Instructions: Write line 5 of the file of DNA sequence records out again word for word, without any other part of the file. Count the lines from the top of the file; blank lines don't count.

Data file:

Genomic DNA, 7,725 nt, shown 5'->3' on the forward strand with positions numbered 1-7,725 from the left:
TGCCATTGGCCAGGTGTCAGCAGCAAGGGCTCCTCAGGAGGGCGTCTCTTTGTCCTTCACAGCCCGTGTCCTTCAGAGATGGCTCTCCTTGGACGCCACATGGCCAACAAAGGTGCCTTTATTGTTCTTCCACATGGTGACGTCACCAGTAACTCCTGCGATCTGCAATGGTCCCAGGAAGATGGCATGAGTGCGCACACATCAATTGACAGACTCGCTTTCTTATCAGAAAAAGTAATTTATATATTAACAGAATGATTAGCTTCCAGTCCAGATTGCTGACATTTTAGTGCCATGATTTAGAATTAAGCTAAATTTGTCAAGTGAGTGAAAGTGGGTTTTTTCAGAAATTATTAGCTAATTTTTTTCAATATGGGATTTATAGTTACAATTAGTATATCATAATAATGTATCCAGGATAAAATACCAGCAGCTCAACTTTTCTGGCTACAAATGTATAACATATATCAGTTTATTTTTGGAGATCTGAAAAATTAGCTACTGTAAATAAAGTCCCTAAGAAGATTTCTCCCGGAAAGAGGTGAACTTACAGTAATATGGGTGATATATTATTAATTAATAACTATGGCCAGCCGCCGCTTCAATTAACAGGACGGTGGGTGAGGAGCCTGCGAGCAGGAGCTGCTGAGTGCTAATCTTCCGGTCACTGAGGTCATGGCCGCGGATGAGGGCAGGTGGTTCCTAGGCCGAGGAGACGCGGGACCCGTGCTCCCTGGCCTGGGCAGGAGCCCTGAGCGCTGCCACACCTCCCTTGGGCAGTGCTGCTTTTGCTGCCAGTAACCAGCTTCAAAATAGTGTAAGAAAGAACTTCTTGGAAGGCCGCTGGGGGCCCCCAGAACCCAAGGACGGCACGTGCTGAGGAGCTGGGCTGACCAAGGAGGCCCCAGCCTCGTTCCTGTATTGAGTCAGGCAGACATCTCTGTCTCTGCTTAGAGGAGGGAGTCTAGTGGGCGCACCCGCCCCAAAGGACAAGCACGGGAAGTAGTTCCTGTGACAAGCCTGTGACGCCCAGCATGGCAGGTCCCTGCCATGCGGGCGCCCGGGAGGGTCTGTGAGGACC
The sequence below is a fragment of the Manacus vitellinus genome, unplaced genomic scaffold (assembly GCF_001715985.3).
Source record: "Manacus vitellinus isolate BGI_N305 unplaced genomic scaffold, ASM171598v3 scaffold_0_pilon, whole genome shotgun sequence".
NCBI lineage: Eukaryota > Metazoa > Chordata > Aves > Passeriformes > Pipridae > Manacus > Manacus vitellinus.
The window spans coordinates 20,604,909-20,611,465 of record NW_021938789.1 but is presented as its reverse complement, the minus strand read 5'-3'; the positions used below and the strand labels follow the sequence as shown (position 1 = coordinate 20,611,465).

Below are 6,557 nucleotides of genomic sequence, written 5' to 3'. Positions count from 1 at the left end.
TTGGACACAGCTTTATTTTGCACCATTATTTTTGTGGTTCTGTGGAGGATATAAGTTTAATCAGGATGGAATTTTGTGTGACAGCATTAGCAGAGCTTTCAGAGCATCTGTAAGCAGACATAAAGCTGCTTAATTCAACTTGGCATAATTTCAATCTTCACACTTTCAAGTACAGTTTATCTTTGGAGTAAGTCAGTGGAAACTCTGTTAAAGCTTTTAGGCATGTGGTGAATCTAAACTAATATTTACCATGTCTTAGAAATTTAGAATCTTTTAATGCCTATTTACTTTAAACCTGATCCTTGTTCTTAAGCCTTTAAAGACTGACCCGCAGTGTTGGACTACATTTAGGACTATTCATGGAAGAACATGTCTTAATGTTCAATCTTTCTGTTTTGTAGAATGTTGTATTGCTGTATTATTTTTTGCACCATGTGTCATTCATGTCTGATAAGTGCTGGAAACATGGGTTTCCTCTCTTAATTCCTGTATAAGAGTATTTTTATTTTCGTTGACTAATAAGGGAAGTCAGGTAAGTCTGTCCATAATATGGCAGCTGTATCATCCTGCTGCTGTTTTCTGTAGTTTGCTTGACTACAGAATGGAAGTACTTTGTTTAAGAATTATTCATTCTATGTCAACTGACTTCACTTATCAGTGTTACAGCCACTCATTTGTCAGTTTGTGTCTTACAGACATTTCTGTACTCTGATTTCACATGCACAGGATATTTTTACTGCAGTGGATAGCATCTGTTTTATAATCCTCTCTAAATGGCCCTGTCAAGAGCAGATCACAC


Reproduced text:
NCBI lineage: Eukaryota > Metazoa > Chordata > Aves > Passeriformes > Pipridae > Manacus > Manacus vitellinus.